Introduction: How to Boiling Water Using Ice

Ice in placed on a sealed FLASK and the water inside starts to boil. Great science fair experiment.
1. Find a FLASK (Something that won't crank due to pressure)
2. Boil water and add it to the flask
3. seal it and invert the FLASK
4. place an ice cube or two on top.
5. the condensing of the gas above the water from the ice cubes causes the water to boil

***note-after the FLASK and water cool to room temperature the heat from your hand should make it start to boil again.

Only try this under adult supervision.


3of5 (author)2014-05-08

With the cork in the flask, just waiting to the cork to blow out, or the jar explode.

ashlabug13 (author)2014-05-02

That's pretty cool!

awsomehighvoltage (author)2011-07-17

lay off the movie maker titles, we can see what your doing, or better yet, use your voice.

alltootechnical (author)2010-04-26

epic grammar fail!

BrianHuntley (author)2008-05-18

Normal room temperature is 20C or so - but the water was 40C at the end (about 100F.) What's up? Molecular friction from jumping around?

GordieGii (author)BrianHuntley2010-04-18

But it was nearly 100C when they started.
BTW How do you know it was 40C at the end? I didn't see a thermometer anywhere.

TheMadScientist (author)2008-04-27

this is due to the fact that in a vacuum, water boils at room temperature, is it not?

near vacuum the boiling point keeps going down with the pressure it's what is known as the vapour pressure. the higher the temperature, the higher the vapour pressure. when the vapour pressure of the liquid rises to the atmospheric pressure above the liquid then can evaporate in the middle of the liquid because it now has enough pressure to displace the liquid against the pressure of the atmosphere trying to squeeze it together and collapse them. When you boil a pot of water the water at the bottom of the pot reaches 100C before the water near the top. water at 100C has a vapour pressure of about 15psi or 1 atmoshere so bubles of water vapour form. the bubbles start to rise and encounter water that is only 99C and the vapour cools and it vapour pressure drops to just below 1 atm it condenses into the 99C water (giving off it heat of varourization and heating up the 99C water allowing the next bubble to rise a little higher before in collapses) I don't know what the vapour pressure of water at 20C is but I would imagine it's not much more that about 0.2 atm That's fairly close to a vacuum Gordie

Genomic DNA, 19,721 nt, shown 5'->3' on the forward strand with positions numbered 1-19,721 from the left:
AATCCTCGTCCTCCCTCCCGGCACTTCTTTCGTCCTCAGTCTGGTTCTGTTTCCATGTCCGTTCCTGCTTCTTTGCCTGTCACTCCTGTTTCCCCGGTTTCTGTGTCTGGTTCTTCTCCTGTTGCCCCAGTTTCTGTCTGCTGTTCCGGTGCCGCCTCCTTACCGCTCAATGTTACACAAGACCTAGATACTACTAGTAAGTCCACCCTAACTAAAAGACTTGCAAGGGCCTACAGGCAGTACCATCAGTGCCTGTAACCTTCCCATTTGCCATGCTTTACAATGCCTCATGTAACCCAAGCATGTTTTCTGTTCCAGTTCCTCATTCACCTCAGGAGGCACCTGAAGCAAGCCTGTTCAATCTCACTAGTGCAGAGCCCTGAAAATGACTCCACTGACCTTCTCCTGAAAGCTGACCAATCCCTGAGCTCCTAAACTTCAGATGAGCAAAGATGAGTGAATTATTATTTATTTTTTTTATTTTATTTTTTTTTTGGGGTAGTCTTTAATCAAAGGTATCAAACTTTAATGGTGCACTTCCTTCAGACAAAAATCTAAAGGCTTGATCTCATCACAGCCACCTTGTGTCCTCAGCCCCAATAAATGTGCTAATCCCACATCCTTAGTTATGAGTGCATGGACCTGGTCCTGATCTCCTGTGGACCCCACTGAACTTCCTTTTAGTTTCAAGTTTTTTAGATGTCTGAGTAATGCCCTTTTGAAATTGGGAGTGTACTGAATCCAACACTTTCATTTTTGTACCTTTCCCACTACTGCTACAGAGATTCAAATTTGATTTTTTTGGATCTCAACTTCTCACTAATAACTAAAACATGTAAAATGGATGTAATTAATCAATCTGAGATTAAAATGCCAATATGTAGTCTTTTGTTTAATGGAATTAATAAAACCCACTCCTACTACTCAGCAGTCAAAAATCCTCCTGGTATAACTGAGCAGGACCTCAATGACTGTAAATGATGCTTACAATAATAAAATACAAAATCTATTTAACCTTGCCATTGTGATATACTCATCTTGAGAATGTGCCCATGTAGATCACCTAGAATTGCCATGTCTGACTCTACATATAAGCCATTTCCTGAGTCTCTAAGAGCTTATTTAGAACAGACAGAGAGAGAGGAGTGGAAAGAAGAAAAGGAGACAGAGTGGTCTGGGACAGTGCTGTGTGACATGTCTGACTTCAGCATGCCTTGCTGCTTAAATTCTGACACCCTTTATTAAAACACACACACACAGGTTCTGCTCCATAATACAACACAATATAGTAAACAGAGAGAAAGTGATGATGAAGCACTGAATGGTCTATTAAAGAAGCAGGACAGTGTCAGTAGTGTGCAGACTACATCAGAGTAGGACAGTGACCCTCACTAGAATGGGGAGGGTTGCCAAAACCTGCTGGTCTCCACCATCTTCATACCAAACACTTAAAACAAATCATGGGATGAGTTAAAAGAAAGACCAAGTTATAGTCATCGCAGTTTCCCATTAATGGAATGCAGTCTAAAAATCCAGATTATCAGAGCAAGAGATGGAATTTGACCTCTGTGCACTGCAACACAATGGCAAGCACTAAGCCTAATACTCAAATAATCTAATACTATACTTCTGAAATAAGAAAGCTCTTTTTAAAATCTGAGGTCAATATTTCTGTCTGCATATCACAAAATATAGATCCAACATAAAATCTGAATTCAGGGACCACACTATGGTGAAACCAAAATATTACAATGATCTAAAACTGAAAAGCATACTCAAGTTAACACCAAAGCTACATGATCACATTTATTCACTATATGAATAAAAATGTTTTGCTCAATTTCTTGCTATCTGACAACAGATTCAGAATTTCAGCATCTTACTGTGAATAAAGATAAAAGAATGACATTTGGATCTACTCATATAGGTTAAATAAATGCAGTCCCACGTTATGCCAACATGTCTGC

bhornbuckle75 (author)GordieGii2009-06-11

Wow, thats the best description so far. I was a little confused about how this actually worked. I am wondering, can this method then be used to create a Near Vacume for other experiements? For instance holding a container over a large amount of steam which has lids for the top and the bottom, and quickly closing it off on both ends while it is full of steam. Seems like that might work......Im not sure how I could get anything into it however without letting in more air, but It might be possible-for instance to somehow creatively mount whatever you need inside the chamber first, as long as it would not be effected by the heat of the steam. Am I missing a concept here or could this work to create a poor mans NV.